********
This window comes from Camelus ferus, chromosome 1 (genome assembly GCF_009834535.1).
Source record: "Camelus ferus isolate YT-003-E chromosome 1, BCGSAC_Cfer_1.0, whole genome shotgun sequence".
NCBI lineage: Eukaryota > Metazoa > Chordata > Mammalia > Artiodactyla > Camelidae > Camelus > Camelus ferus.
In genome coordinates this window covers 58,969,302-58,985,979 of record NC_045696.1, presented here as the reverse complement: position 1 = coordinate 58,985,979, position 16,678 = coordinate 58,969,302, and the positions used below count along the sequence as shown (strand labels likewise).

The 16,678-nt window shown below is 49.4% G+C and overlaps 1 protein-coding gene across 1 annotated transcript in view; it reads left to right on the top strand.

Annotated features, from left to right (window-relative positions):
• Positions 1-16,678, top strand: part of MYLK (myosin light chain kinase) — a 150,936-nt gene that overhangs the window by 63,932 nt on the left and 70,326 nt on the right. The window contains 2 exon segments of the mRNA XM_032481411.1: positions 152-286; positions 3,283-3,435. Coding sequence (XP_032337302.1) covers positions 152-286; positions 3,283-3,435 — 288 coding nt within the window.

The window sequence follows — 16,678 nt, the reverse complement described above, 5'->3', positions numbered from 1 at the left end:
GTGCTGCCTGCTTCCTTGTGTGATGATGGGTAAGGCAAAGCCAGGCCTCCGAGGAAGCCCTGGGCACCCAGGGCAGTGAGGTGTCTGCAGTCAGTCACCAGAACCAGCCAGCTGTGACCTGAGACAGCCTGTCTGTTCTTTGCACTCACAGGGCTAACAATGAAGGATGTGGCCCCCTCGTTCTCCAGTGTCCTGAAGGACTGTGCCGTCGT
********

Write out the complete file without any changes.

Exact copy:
This window comes from Camelus ferus, chromosome 1 (genome assembly GCF_009834535.1).
Source record: "Camelus ferus isolate YT-003-E chromosome 1, BCGSAC_Cfer_1.0, whole genome shotgun sequence".
NCBI lineage: Eukaryota > Metazoa > Chordata > Mammalia > Artiodactyla > Camelidae > Camelus > Camelus ferus.
In genome coordinates this window covers 58,969,302-58,985,979 of record NC_045696.1, presented here as the reverse complement: position 1 = coordinate 58,985,979, position 16,678 = coordinate 58,969,302, and the positions used below count along the sequence as shown (strand labels likewise).

The 16,678-nt window shown below is 49.4% G+C and overlaps 1 protein-coding gene across 1 annotated transcript in view; it reads left to right on the top strand.

Annotated features, from left to right (window-relative positions):
• Positions 1-16,678, top strand: part of MYLK (myosin light chain kinase) — a 150,936-nt gene that overhangs the window by 63,932 nt on the left and 70,326 nt on the right. The window contains 2 exon segments of the mRNA XM_032481411.1: positions 152-286; positions 3,283-3,435. Coding sequence (XP_032337302.1) covers positions 152-286; positions 3,283-3,435 — 288 coding nt within the window.

The window sequence follows — 16,678 nt, the reverse complement described above, 5'->3', positions numbered from 1 at the left end:
GTGCTGCCTGCTTCCTTGTGTGATGATGGGTAAGGCAAAGCCAGGCCTCCGAGGAAGCCCTGGGCACCCAGGGCAGTGAGGTGTCTGCAGTCAGTCACCAGAACCAGCCAGCTGTGACCTGAGACAGCCTGTCTGTTCTTTGCACTCACAGGGCTAACAATGAAGGATGTGGCCCCCTCGTTCTCCAGTGTCCTGAAGGACTGTGCCGTCGT